Expectations are both the
lifeblood and the killers of the video game industry. No,
I'm not saying this lightly. Expectations are what make
players buy new games. A proper advertising campaign makes
players want to buy in. A proper word-of-mouth campaign
trumpets the gameplay and how fun it is, TV spots advertise
the graphics (and sometimes the storyline). Previous games
whet gamer appetites for more in their storyline or gameplay
world to work with.
Think of all the big
sellers. What do they all have in common? High expectations.
Devil May Cry, Halo, Fable, and more; every game had gamers
drooling to buy it. Sometimes the excitement was warranted;
Halo and Halo2 certainly proved that. The sheer number of
people willing to gripe about changes made to Halo's engine
in creating Halo2 is a testament to the strength of both the
original Halo and the strength of Microsoft's marketing
campaign. Devil May Cry 2 and Fable, meanwhile, suffered
from expectations that they couldn't live up to, at least
not enough to survive.
A movie came out this
weekend. A movie based on an old favorite series of books
that I've read and re-read and re-read ad nauseum
since childhood. The movie is
Guide to the Galaxy, and I thoroughly enjoyed it. I
enjoyed it despite the best efforts of trolls on certain
news sites linking to bad reviews
another (to their credit, it's
not all bad).
Writers who have reviewed
the film and hated it, seem to have one entire focus:
whether or not certain scenes (a) exist in the book, (b)
exist in ANY Douglas Adams book, or (c) if they exist in the
book, are played out word-for-word with what is written IN
the book. Of course, this sort of a reviewing process is
going to give any book-to-movie conversion a bad name, with
the possible exception of
the only movie (at least in my experience) to have actually
been better than the book that spawned it.
Now, granted, there ARE some
omissions that I felt didn't need to be made, and some
scenes are shortened somewhat too far. Many of the scenes in
the books are skits as a whole, built for radio and/or
book-style comedy with the audience imagining the visuals.
Ford and Arthur's conversation in the pub, for instance, is
a bit briefer than it needs to be, and rather than having
Ford convince Mr. Prosser to lie down in front of the
bulldozer, he simply bribes the workers with beer and drags
Arthur to the pub.
On the other hand, there are
plenty of new moments to enjoy. I challenge anyone out there
not to laugh at Humma Kavula's church service (bless you!),
or to notice the obvious parallels between British and
American politics and Humma Kavula's "Don't Vote for Stupid"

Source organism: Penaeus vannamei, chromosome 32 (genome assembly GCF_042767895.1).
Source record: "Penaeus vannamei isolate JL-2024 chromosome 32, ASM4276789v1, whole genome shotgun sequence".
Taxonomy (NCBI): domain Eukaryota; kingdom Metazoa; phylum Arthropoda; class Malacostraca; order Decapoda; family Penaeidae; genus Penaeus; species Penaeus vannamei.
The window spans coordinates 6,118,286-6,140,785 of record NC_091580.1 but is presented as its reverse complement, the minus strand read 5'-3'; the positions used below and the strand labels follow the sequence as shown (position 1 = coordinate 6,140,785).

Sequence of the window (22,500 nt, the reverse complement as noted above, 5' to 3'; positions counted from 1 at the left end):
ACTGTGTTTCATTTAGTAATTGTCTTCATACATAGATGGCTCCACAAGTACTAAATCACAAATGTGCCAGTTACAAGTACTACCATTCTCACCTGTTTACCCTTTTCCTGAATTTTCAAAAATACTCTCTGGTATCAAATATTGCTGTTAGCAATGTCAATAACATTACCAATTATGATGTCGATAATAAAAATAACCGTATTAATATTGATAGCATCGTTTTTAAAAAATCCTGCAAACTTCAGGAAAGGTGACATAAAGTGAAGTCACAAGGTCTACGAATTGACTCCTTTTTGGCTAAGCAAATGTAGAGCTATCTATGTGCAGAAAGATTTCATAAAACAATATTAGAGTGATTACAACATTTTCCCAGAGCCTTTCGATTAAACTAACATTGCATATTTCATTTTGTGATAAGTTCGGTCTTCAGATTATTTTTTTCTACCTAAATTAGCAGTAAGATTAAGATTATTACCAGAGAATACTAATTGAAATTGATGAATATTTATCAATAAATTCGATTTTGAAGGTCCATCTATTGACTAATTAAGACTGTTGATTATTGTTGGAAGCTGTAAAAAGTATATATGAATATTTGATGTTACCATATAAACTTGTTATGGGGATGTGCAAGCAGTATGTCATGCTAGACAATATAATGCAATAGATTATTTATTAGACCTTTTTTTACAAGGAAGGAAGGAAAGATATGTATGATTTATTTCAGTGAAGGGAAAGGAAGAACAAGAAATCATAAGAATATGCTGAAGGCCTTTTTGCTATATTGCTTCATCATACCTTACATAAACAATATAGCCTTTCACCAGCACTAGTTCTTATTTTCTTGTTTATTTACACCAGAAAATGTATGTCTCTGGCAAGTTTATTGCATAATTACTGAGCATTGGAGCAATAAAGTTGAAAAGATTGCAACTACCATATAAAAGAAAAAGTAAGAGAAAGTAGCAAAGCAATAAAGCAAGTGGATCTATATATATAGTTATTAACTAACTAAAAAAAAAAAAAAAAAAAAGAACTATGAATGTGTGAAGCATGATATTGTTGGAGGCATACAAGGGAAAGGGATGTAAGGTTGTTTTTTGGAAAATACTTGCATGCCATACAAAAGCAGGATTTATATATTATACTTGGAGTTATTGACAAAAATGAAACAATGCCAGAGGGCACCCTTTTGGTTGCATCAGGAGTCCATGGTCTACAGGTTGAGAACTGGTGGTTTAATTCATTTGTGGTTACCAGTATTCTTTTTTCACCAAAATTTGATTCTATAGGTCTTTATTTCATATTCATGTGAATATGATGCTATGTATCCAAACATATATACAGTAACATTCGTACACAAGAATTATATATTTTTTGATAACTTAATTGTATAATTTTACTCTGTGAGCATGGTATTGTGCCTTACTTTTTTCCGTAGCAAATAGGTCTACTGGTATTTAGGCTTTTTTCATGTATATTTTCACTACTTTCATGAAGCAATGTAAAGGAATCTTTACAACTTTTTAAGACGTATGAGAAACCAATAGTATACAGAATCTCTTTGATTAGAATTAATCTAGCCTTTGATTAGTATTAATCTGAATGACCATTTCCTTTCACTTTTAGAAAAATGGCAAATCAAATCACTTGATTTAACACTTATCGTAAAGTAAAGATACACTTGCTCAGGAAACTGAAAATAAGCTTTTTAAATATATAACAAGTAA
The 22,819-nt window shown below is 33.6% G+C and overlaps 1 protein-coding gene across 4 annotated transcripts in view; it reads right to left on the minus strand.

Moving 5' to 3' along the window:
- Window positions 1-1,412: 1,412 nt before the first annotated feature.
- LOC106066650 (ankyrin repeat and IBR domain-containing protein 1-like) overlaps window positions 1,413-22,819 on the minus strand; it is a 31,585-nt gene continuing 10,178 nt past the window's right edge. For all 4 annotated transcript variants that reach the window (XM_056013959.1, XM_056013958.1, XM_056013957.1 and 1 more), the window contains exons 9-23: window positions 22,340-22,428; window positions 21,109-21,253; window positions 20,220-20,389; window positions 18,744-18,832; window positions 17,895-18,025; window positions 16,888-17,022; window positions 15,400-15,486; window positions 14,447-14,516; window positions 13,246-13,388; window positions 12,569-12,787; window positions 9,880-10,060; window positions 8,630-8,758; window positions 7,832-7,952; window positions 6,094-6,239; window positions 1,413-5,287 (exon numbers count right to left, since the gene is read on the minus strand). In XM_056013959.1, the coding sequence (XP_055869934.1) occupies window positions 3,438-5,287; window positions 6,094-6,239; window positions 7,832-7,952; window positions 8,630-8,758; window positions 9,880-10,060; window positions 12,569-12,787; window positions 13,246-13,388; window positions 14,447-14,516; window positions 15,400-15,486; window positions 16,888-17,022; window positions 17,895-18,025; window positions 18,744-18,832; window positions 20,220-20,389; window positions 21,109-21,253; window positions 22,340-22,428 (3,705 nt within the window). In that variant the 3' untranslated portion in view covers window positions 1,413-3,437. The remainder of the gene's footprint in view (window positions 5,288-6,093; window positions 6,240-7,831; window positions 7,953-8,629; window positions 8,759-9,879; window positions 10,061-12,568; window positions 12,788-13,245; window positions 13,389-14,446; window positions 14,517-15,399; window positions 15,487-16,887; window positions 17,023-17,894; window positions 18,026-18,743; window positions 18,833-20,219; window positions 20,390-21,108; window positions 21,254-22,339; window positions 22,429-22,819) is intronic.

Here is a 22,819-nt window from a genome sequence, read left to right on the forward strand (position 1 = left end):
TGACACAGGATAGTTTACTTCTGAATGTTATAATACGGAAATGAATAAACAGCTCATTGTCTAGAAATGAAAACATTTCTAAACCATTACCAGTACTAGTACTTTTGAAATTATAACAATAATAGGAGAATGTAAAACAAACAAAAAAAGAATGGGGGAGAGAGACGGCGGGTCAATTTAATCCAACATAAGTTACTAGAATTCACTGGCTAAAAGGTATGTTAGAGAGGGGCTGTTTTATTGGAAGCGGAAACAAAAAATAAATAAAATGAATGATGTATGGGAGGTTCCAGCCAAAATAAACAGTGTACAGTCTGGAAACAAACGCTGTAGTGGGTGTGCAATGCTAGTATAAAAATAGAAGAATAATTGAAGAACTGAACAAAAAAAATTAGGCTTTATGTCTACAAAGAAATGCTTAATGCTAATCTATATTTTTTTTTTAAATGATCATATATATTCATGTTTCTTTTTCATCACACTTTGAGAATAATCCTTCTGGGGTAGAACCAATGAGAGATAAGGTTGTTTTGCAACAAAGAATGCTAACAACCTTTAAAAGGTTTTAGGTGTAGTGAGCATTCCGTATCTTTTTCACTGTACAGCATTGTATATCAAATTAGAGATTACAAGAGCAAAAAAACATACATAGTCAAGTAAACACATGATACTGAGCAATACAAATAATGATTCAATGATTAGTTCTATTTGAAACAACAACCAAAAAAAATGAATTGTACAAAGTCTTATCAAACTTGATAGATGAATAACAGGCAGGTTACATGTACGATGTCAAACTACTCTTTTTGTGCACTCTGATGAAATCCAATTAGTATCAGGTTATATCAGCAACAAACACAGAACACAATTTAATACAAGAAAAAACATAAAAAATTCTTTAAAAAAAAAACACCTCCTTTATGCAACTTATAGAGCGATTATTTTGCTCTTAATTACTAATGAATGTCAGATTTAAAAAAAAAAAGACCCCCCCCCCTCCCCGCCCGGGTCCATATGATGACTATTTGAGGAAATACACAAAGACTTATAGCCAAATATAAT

campaign when running for President of the Galaxy. The
thinking cap is a nifty invention, and the Heart of Gold's
motion through space, while not entirely what many had
envisioned (having only the BBC's production
value-challenged visions to compare to) is suitably
Overall, this is not a movie
to sit down and have large-scale debate about. Especially
when some of the elements, like the Point-Of-View Gun and
Humma Kavula himself, were written into the script by
Douglas Adams himself before he died. It's a movie to sit
down and enjoy and have a good laugh at.
The acting is superb.
Trillian is about as self-confident as one envisions from
the books. Arthur Dent isn't the "leading man" of the books,
so those expecting Martin Freeman to portray him that way
can very well just be disappointed and move on. Freeman
plays Arthur perfectly as the slightly irritated human who
has very little clue what is going on, and it works quite
well. Sam Rockwell does a brilliant Zaphod, exuding almost
criminally the "he's just this guy, ya know" vibe, and
despite the reservations many would have about Mos Def as a
hip-hop singer, his acting talents shine through and he does
an amazing job portraying the laid-back, towel-carrying Ford
There are still fans griping
about what Peter Jackson missed/changed when he did The Lord
of the Rings. There are still fans griping about elements of
the new Star Wars movies and even about changes made to the
Special Edition cuts of the originals. There are fans pissed
off about the digital removal of guns from E.T. And those
last two, the Directors themselves are the reason.
Enjoy the movies, please.
Set aside your expectations for 2 hours, and just sit back
and enjoy what's been created. Especially when it's obvious
that the directors and actors did a lot of work trying to do
justice to something that you, and millions of others, have
loved since childhood.
Now, if they turn out
then by all means feel free to raise holy hell.
Comments? Send 'em to Michael (at) Glideunderground.com!
right here for everyone to see!